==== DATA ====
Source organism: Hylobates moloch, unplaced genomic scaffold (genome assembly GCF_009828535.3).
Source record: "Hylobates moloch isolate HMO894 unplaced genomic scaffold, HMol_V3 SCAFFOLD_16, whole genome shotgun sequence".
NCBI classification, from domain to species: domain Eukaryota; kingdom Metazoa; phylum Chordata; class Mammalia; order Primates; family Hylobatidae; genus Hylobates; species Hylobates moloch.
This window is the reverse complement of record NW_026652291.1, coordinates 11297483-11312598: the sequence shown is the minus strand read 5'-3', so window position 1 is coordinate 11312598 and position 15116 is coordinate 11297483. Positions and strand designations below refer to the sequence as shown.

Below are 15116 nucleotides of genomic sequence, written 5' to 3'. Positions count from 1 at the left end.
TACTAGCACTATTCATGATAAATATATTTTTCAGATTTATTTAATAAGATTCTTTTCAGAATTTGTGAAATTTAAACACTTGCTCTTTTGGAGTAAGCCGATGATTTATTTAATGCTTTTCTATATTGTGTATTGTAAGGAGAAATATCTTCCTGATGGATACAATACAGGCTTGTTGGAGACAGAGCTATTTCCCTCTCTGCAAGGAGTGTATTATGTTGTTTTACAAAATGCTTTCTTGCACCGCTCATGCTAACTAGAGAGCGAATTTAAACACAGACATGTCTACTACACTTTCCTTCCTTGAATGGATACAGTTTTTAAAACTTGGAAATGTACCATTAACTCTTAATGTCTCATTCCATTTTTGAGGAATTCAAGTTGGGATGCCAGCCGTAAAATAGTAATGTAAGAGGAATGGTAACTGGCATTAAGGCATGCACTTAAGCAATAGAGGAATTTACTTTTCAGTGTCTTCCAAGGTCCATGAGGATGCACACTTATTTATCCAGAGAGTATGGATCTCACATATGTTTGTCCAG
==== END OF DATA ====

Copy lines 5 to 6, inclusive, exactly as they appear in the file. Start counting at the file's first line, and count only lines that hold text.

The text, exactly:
Below are 15116 nucleotides of genomic sequence, written 5' to 3'. Positions count from 1 at the left end.
TACTAGCACTATTCATGATAAATATATTTTTCAGATTTATTTAATAAGATTCTTTTCAGAATTTGTGAAATTTAAACACTTGCTCTTTTGGAGTAAGCCGATGATTTATTTAATGCTTTTCTATATTGTGTATTGTAAGGAGAAATATCTTCCTGATGGATACAATACAGGCTTGTTGGAGACAGAGCTATTTCCCTCTCTGCAAGGAGTGTATTATGTTGTTTTACAAAATGCTTTCTTGCACCGCTCATGCTAACTAGAGAGCGAATTTAAACACAGACATGTCTACTACACTTTCCTTCCTTGAATGGATACAGTTTTTAAAACTTGGAAATGTACCATTAACTCTTAATGTCTCATTCCATTTTTGAGGAATTCAAGTTGGGATGCCAGCCGTAAAATAGTAATGTAAGAGGAATGGTAACTGGCATTAAGGCATGCACTTAAGCAATAGAGGAATTTACTTTTCAGTGTCTTCCAAGGTCCATGAGGATGCACACTTATTTATCCAGAGAGTATGGATCTCACATATGTTTGTCCAG